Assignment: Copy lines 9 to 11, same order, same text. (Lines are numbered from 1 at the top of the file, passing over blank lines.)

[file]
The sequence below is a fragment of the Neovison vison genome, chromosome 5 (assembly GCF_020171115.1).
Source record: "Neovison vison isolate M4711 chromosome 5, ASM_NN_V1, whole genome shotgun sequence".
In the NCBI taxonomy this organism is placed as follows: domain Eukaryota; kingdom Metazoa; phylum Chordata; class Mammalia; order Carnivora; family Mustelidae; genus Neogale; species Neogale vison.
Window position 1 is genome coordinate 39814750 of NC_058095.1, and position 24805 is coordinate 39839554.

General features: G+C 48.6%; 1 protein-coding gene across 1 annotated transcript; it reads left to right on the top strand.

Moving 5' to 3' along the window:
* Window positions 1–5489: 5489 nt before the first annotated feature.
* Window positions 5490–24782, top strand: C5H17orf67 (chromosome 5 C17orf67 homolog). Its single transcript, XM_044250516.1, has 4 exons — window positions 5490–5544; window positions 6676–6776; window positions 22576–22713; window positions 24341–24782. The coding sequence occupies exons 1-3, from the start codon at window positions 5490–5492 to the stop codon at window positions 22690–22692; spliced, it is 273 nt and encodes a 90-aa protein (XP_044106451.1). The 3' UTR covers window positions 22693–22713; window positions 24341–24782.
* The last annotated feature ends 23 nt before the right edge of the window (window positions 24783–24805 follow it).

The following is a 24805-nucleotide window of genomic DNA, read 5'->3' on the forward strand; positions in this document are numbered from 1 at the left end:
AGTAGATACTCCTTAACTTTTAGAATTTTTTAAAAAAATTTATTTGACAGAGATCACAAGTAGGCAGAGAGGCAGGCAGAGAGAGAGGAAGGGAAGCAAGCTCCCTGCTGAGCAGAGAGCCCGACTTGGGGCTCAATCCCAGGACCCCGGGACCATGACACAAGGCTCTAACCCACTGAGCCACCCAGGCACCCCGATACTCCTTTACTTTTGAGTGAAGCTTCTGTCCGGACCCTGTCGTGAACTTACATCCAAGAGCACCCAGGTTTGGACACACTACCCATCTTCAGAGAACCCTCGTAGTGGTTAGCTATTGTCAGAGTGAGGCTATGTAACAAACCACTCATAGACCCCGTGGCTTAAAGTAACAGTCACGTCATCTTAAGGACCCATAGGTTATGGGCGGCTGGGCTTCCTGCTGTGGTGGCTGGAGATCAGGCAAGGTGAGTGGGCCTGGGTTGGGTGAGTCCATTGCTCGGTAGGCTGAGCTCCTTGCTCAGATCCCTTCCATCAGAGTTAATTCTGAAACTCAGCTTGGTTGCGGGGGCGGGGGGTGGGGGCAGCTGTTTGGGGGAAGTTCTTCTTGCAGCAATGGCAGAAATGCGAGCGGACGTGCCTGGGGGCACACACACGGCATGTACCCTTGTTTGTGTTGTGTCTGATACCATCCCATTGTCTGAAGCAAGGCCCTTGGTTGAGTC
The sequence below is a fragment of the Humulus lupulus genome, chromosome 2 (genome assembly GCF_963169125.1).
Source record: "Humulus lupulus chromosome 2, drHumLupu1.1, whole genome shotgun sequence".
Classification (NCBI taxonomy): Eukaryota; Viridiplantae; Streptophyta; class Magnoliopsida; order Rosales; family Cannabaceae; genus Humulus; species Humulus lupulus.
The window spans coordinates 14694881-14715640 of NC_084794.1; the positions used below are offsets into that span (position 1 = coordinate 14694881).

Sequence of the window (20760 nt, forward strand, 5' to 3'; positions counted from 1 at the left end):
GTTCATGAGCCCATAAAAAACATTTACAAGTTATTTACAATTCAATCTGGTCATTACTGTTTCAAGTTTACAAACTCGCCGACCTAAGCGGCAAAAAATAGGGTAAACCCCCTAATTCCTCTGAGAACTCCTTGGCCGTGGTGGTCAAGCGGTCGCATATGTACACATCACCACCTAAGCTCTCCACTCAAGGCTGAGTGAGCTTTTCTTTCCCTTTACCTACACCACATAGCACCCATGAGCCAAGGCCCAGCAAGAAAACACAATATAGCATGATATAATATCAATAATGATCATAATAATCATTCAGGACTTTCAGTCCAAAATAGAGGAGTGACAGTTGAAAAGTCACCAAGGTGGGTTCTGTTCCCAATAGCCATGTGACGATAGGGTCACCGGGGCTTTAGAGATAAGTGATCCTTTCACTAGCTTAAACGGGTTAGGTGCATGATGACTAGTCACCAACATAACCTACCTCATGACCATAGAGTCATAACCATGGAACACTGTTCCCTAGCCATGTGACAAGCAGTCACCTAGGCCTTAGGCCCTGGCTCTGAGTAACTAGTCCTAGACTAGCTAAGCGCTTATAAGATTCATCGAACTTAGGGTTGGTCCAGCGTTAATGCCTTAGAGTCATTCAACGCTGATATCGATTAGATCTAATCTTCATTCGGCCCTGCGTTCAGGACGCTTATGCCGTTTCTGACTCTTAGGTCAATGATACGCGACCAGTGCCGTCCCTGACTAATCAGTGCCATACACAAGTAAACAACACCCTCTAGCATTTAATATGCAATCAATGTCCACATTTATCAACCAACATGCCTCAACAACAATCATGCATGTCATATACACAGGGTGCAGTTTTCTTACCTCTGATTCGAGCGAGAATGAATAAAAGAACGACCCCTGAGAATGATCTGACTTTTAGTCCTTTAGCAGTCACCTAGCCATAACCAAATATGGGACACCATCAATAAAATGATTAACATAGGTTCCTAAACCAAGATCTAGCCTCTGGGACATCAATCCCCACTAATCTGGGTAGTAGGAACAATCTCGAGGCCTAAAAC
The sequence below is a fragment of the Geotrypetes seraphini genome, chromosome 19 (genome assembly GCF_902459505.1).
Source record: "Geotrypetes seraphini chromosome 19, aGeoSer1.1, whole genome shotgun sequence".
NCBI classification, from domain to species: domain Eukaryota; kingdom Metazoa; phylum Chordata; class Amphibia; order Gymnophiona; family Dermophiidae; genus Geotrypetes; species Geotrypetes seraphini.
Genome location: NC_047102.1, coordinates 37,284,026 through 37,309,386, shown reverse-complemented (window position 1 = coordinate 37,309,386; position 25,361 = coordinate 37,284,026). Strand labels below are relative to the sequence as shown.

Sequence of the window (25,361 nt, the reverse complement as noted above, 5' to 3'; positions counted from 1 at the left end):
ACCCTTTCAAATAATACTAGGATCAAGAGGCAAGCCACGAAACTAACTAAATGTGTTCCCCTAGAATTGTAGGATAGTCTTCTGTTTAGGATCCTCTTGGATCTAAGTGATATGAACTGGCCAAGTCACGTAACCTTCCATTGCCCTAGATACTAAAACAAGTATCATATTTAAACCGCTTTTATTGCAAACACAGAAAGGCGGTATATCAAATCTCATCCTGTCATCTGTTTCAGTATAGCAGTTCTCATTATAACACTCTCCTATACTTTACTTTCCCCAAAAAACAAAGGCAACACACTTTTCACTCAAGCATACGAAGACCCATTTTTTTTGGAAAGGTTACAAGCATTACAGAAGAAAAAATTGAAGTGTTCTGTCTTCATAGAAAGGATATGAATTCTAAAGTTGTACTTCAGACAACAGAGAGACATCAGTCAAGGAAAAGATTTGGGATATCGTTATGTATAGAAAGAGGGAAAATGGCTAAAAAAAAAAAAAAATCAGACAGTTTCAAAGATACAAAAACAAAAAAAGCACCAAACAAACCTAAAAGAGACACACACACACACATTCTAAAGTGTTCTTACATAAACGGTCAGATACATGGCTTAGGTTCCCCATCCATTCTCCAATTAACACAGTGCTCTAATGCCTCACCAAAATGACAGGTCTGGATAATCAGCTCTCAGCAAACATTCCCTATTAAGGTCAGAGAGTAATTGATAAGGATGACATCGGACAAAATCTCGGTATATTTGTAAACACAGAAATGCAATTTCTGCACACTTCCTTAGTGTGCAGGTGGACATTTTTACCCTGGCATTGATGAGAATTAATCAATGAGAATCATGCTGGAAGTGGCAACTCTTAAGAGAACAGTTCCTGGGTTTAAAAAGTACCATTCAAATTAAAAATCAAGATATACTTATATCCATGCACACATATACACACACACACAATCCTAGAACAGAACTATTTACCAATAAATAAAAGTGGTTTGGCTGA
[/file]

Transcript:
* The last annotated feature ends 23 nt before the right edge of the window (window positions 24783–24805 follow it).

The following is a 24805-nucleotide window of genomic DNA, read 5'->3' on the forward strand; positions in this document are numbered from 1 at the left end:
AGTAGATACTCCTTAACTTTTAGAATTTTTTAAAAAAATTTATTTGACAGAGATCACAAGTAGGCAGAGAGGCAGGCAGAGAGAGAGGAAGGGAAGCAAGCTCCCTGCTGAGCAGAGAGCCCGACTTGGGGCTCAATCCCAGGACCCCGGGACCATGACACAAGGCTCTAACCCACTGAGCCACCCAGGCACCCCGATACTCCTTTACTTTTGAGTGAAGCTTCTGTCCGGACCCTGTCGTGAACTTACATCCAAGAGCACCCAGGTTTGGACACACTACCCATCTTCAGAGAACCCTCGTAGTGGTTAGCTATTGTCAGAGTGAGGCTATGTAACAAACCACTCATAGACCCCGTGGCTTAAAGTAACAGTCACGTCATCTTAAGGACCCATAGGTTATGGGCGGCTGGGCTTCCTGCTGTGGTGGCTGGAGATCAGGCAAGGTGAGTGGGCCTGGGTTGGGTGAGTCCATTGCTCGGTAGGCTGAGCTCCTTGCTCAGATCCCTTCCATCAGAGTTAATTCTGAAACTCAGCTTGGTTGCGGGGGCGGGGGGTGGGGGCAGCTGTTTGGGGGAAGTTCTTCTTGCAGCAATGGCAGAAATGCGAGCGGACGTGCCTGGGGGCACACACACGGCATGTACCCTTGTTTGTGTTGTGTCTGATACCATCCCATTGTCTGAAGCAAGGCCCTTGGTTGAGTC